The National Bank of Slovakia have issued (15th November) their latest gold coin within their currently running series “World Natural Heritage,” which highlights geographical areas of the country that are of particular natural beauty and are part of the United Nations Educational, Scientific, and Cultural Organization’s (UNESCO’s) list of protected areas. This year’s coin is dedicated to the Caves of Slovak Karst.
Extending over a relatively small area that consists of 712 caves spread out over a total area of 55,800 hectares (138,000 acres) along the border of Hungary and Slovakia, the subterranean landforms of the Slovak Karst and Aggtelek Karst are outstanding for their extraordinary diversity of composition and morphology, variety of flowstones, dripstones, and remarkable fauna. The naturally occurring site includes many endemic species and a treasure-trove of archaeological artifacts that provide evidence of past human habitation and activity, primarily from the Early and Late Stone Age, Bronze Age, Iron Age, and Middle Ages. A total of 1,184 caves are currently recorded in the Slovak part of this Karst system, and 280 caves in the Hungarian part. No other temperate-zone cave system in the world features such a concentration of archetypal caves.
A favourable climate and geographical condition have given rise to a variety of species of subterranean fauna in the Slovak Karst and Aggtelek Karst. These cave-dwelling animals include species found only in this cave system, their endemism is a result of an exclusively underground, or hypogeal habitat. Such species include the tiny white crustacean Niphargus aggtelekiensis, the pseudoscorpion Neobissium (Blothrus) slovacum, the Pseudosinella aggtelekiensis, the tiny beetles Duvalius hungaricus and Duvalius bokori. Other rare invertebrates such as Eukoenenia spelaea and Typhloiulussp have recently been discovered in Gombasecká Cave and Domica Cave. Bats are another important group of animals found in these caves with water playing an essential role in the formation of the caves. Over several million years, rainwater — enriched with carbon dioxide from the soil, and, to a lesser extent, air — steadily dissolved the thick limestone layers of the Slovak Karst, forming hollow spaces that evolved into caves.
In Gombasecká Cave, the straw stalactites are up to three metres (twelve feet) long, while in Krásnohorská Cave there is a 34 meter (105 feet) high sinter stalagmite — extremely large even by European standards. In Jasovská Cave, water is present only in the lowest depths, while the massive sizes and fascinating surfaces of the more elevated older chambers are a huge attraction for visitors. Interestingly, a legible Hussite inscription from 1452 has been preserved in this part of the cave. Some caves were formed by the dissolution effect of standing or slowly flowing water which filled underground chambers up to the ceiling. One example is Ochtinská Aragonite Cave whose chambers, once drained, were seen to be covered with clusters of beautiful needle and spiral helicities of aragonite crystals.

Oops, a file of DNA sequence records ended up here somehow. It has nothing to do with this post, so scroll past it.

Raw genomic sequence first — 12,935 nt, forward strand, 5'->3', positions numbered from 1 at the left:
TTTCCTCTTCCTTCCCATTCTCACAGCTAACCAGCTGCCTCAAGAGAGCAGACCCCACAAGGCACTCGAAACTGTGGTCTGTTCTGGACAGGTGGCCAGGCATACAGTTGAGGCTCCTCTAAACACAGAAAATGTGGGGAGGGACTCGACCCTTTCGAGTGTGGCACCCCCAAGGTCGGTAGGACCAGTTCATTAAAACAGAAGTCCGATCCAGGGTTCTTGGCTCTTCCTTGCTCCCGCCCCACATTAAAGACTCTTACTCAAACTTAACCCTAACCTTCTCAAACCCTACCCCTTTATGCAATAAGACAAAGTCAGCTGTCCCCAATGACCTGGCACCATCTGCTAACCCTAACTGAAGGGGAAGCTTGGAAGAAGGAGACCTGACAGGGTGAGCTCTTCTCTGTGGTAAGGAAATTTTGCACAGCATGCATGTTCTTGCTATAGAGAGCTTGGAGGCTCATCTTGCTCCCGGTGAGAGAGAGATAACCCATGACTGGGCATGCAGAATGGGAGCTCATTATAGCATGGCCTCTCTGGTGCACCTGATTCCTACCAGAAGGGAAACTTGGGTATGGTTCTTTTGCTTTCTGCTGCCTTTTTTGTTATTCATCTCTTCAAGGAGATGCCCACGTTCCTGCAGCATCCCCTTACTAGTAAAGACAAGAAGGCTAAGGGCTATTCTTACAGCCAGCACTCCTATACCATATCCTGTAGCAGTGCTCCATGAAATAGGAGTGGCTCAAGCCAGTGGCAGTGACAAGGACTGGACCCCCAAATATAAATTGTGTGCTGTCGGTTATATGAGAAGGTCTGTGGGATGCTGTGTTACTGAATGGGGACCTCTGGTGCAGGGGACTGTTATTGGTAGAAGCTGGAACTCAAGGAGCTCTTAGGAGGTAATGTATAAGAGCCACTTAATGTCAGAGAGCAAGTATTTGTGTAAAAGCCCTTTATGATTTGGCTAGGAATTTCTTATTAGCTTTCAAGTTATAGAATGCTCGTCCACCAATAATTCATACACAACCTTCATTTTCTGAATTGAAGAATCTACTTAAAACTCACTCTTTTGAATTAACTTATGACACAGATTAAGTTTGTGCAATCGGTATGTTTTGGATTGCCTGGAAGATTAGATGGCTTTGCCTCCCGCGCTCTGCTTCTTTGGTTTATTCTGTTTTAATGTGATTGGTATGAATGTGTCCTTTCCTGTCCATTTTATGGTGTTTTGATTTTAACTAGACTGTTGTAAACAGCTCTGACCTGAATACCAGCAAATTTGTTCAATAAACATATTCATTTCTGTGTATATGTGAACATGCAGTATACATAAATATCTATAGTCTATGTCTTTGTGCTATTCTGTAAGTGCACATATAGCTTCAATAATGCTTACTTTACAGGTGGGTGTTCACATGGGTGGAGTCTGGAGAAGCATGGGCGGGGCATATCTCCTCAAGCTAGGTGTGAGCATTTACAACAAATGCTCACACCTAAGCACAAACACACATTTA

The coin is produced by the Kremnica Mint on behalf of the National bank of Slovakia and is designed by Roman Lugár. The engraver is Dalibor Schmidt. The obverse design captures the essence of cave formation by showing the surface of a small cave lake and ripples caused by water dripping from a stalactite. Positioned prominently in the upper and right side of the design is a depiction of the white cave-dwelling crustacean Niphargus aggtelekiensis, its shape mirroring the outer ripples. The Slovak coat of arms appears at the bottom centre, and to the left of it is the name of issuing country SLOVENSKO inscribed in a semi-circle along the edge. The year 2017 is shown next to the edge and at the top of the design are the stylized letters RL, the initials of the designer, Roman Lugár, and the mint mark of the Kremnica Mint.
The reverse of the coin shows a bat flying in front of the Rožňava Cavers´ Dripstone in Krásnohorská Cave. The coin´s denomination 100 EURO appears in two lines above the bat. Along the edge of the design are inscriptions JASKYNE SLOVENSKÉHO KRASU (Caves of Slovak Karst) and SVETOVÉ PRÍRODNÉ DEDIČSTVO (World Natural Heritage).
|9.5 g||26 mm||Proof||
The Caves of Aggtelek Karst and Slovak Karst were approved for inscription on the UNESCO World Heritage List in 1995 on the basis of a joint Slovak-Hungarian nomination proposal. In 2000 the site was extended to include Dobšinská Ice Cave situated in the Slovak Paradise (Slovenský raj) National Park. The Proof quality coin is encased in an acrylic capsule and housed in a custom presentation case along with a certificate of authenticity. For additional information on this and other coins issued by the National Bank of Slovakia, please visit the website of the Kremnica Mint.